Overdoses from synthetic drugs have been soaring, sending some users both to the emergency room and killing others. The three krokodil users identified in Illinois had their limbs "significantly maimed" from the effects of the drug. Once users start injecting krokodil, their life expectancy is three to five years.

In addition to the widely publicized "Molly" deaths this summer, a 14-year-old girl in New Mexico recently died in the hospital after overdosing on a combination of MDMA and antihistamines. The drugs caused her to suffer seizures, sweating, and a heart rate of over 200 beats per minute.

 While the number of hospital admissions related to methamphetamine has been dropping steadily over the past decade, over 100,000 users sought treatment at local emergency rooms last year for overdoses. In some regions, methamphetamine is the primary cause of overdoses, which can manifest as seizures, strokes, kidney damage or kidney failure, heart attacks, or trouble breathing.

Perhaps because Disney stars and other popular figures seem to legitimize the use of synthetic drugs, young people are most affected by overdoses. Most new users are under 20 years old. Even kids who don't use drugs are at risk from clandestine manufacture. Labs are frequently set up in homes, endangering children in the building and even in the neighborhood. For every pound of meth produced, at least six pounds of toxic chemicals are used. The waste contaminates clothes, furniture, toys, books and anything else within the building. The chemicals often get dumped down drains, contaminating area septic, sewer and water systems. Chemical fumes are another environmental problem that can seriously affect young bodies.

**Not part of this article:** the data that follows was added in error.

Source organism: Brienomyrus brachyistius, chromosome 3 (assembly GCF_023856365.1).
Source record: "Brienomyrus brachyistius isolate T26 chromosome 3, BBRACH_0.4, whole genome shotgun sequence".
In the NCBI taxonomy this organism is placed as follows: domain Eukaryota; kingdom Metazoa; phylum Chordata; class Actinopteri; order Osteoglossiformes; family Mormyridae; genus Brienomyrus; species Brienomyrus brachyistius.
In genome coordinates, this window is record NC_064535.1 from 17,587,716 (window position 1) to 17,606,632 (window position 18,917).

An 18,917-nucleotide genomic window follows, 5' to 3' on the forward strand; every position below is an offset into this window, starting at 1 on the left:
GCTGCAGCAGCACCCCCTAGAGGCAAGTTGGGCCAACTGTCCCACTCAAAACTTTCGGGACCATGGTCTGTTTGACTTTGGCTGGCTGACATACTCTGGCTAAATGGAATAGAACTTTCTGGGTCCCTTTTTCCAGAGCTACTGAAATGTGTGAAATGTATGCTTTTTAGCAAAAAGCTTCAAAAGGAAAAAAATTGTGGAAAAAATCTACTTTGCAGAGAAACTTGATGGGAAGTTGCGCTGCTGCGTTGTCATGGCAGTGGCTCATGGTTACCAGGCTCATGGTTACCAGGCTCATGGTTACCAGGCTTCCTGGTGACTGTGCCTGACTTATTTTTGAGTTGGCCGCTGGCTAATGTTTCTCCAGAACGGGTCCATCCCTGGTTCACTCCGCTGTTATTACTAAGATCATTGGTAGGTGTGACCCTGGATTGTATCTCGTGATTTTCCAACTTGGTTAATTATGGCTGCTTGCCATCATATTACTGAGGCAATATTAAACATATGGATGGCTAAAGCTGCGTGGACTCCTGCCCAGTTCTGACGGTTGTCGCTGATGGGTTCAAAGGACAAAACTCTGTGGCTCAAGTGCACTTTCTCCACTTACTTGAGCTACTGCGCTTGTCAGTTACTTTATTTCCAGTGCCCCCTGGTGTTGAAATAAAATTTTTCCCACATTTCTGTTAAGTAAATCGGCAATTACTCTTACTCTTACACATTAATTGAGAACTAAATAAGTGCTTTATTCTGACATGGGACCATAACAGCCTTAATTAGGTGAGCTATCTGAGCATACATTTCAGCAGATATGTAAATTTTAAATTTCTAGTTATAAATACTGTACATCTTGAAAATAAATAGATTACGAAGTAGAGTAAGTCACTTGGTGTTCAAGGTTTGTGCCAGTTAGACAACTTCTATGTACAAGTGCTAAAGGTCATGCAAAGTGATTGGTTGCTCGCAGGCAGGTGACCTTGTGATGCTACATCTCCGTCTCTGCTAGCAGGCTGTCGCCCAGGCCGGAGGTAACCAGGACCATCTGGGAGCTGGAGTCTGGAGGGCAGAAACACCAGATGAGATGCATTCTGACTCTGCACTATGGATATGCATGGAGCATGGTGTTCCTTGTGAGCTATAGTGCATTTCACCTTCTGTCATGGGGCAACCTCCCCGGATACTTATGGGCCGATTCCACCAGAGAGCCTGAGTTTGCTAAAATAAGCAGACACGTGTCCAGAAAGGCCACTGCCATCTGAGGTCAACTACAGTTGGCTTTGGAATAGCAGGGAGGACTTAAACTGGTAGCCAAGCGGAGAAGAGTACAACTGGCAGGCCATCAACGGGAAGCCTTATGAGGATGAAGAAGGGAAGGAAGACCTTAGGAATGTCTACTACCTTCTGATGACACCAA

Identification of clandestine labs of drug manufacture, then aggressive prosecution of manufacturers would go a long way toward convincing these criminals that we will not tolerate this behavior in our communities. People living on tribal lands need to become aware of the signs of a clandestine lab or drug manufacturers, including bad smells, distinctive trash, or unusual security precautions, and to report suspected drug production. Other tribal professionals like doctors, teachers and social workers should learn the signs of children exposed to drug manufacturing, including strong chemical smells and suspicious burns.

Even with improved identification and reporting, investigation and cleanup is still a challenge for tribes. The meth labs found on Catawba lands required hazmat crews to come all the way from Columbia, SC to clean up the waste. Many of these clandestine labs are just too dangerous for small tribal police forces to tackle. Some tribal law enforcement departments enter into agreements with county sheriff's departments or even state environmental departments to handle these crime scenes.

Tribal law enforcement should be sure that they have identified protocols for dealing with these toxic crime scenes, including cleaning up and disposing of the waste. For example, when Arizona tribes have hazardous waste emergencies, the tribes contact the Arizona Department of Environmental Quality. The DEQ responds to the scene, and the Environmental Protection Agency reimburses the state. The BIA, EPS, IHS and HUD developed an interagency cooperative fund to make funds and other assistance available to tribes, and may also be of assistance in mitigating hazardous drug labs.

Walter Lamar, Blackfeet/Wichita, is a former FBI special agent, deputy director of BIA law enforcement and is currently president of Lamar Associates. Lamar Associates' Indian Country Training Division offers culturally appropriate training for Indian country law enforcement and service professionals with both on-site and online courses.